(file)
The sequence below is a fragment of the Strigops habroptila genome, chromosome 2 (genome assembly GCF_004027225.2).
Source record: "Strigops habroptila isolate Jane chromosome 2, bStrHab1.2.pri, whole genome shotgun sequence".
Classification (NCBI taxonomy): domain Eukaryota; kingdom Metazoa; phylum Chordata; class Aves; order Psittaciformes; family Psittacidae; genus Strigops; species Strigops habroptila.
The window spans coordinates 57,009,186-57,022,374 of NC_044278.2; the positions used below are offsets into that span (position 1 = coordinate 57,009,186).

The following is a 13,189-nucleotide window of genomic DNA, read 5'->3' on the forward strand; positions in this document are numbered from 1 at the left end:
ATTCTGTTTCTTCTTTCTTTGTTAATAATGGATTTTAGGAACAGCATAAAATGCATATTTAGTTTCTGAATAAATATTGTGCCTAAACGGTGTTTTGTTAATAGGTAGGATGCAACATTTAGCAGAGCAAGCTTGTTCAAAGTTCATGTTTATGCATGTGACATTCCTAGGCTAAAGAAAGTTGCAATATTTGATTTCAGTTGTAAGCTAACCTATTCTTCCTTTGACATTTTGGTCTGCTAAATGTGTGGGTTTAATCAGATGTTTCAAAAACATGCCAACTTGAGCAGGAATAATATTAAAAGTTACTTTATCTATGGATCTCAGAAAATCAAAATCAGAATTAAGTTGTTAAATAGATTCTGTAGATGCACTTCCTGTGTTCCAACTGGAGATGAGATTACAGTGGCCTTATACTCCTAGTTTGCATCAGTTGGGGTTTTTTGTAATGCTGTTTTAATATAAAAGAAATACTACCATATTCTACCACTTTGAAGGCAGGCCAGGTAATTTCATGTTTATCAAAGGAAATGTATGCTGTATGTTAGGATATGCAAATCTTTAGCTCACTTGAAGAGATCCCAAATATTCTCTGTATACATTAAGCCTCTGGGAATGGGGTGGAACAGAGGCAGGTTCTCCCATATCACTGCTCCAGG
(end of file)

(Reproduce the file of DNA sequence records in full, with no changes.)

The sequence below is a fragment of the Strigops habroptila genome, chromosome 2 (genome assembly GCF_004027225.2).
Source record: "Strigops habroptila isolate Jane chromosome 2, bStrHab1.2.pri, whole genome shotgun sequence".
Classification (NCBI taxonomy): domain Eukaryota; kingdom Metazoa; phylum Chordata; class Aves; order Psittaciformes; family Psittacidae; genus Strigops; species Strigops habroptila.
The window spans coordinates 57,009,186-57,022,374 of NC_044278.2; the positions used below are offsets into that span (position 1 = coordinate 57,009,186).

The following is a 13,189-nucleotide window of genomic DNA, read 5'->3' on the forward strand; positions in this document are numbered from 1 at the left end:
ATTCTGTTTCTTCTTTCTTTGTTAATAATGGATTTTAGGAACAGCATAAAATGCATATTTAGTTTCTGAATAAATATTGTGCCTAAACGGTGTTTTGTTAATAGGTAGGATGCAACATTTAGCAGAGCAAGCTTGTTCAAAGTTCATGTTTATGCATGTGACATTCCTAGGCTAAAGAAAGTTGCAATATTTGATTTCAGTTGTAAGCTAACCTATTCTTCCTTTGACATTTTGGTCTGCTAAATGTGTGGGTTTAATCAGATGTTTCAAAAACATGCCAACTTGAGCAGGAATAATATTAAAAGTTACTTTATCTATGGATCTCAGAAAATCAAAATCAGAATTAAGTTGTTAAATAGATTCTGTAGATGCACTTCCTGTGTTCCAACTGGAGATGAGATTACAGTGGCCTTATACTCCTAGTTTGCATCAGTTGGGGTTTTTTGTAATGCTGTTTTAATATAAAAGAAATACTACCATATTCTACCACTTTGAAGGCAGGCCAGGTAATTTCATGTTTATCAAAGGAAATGTATGCTGTATGTTAGGATATGCAAATCTTTAGCTCACTTGAAGAGATCCCAAATATTCTCTGTATACATTAAGCCTCTGGGAATGGGGTGGAACAGAGGCAGGTTCTCCCATATCACTGCTCCAGG